- BFQ guarantees however that, after a given maximum waiting time, any queued request eventually gets dispatched. But having each write request to wait, in the worst-case, for this maximum time before being dispatched, significantly inflates the start-up time of oowriter (on the opposite side, reducing this maximum waiting time would unavoidably impact throughput).
Pair of Seagate HDDs in software RAID1RAID results basically match the above results with one HDD. Hence all the comments made on the above case apply also to the results reported in the following three figures (except for the fact that DEADLINE and NOOP now achieve a slightly higher throughput than BFQ with with 5r5w-seq).
With the SSD we consider only raw readers, i.e., processes reading directly from the device, to avoid writing large files repeatedly, and hence wearing out a costly SSD :)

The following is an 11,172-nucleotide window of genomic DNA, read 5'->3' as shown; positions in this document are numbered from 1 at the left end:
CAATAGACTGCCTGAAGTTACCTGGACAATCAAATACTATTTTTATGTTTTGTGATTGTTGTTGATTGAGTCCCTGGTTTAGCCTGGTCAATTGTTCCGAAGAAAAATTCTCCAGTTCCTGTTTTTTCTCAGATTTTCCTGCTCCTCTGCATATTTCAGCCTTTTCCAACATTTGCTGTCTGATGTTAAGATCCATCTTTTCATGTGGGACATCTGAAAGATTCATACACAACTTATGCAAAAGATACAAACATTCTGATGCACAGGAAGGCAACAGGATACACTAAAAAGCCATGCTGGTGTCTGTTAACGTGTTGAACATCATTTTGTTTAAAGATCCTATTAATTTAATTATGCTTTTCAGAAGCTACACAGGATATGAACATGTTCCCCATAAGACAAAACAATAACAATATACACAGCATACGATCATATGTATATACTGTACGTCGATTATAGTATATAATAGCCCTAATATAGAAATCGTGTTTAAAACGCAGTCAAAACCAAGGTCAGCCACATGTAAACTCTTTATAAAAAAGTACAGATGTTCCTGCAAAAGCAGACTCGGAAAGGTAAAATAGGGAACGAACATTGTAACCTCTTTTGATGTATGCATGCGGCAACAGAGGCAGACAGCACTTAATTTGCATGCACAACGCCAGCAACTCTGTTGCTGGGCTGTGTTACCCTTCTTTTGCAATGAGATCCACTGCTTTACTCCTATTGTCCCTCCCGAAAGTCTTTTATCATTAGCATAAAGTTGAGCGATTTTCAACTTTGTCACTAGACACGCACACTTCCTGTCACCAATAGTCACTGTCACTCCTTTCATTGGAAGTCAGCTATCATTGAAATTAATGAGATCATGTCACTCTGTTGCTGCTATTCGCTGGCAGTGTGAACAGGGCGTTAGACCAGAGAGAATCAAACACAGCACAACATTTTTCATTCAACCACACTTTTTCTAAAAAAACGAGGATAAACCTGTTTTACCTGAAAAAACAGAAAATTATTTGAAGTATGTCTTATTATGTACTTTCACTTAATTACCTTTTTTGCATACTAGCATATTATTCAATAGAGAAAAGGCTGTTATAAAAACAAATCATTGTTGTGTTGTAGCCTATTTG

With sequential readers, BFQ loses about a 0.05 percent of throughput with respect to the other schedulers. This is the price it pays to achieve the start-up times shown in the next two figures. The throughput loss is instead at most 6% with random readers, for the following additional reason. With random readers, the number of IOPS is extremely higher, and all CPUs spend all time either executing instructions or waiting for I/O (the total idle-time percentage is 0). Therefore, the processing time of I/O requests influences the maximum throughput achievable. As a conclusion, the throughput slightly grows as the complexity, and hence the execution time, of the schedulers decrease.
As for responsiveness, for both applications BFQ achieves almost the lowest-possible start-up time with both workloads.
The high start-up times with the other schedulers in the presence of sequential readers is a consequence also of the fact that, to maximize throughput, the device prefetches requests, and, among internally-queued requests, privileges sequential ones. BFQ prevents the device from prefetching requests when that would hurt responsiveness. This behavior is paid with the above 0.05 loss of throughput with sequential readers.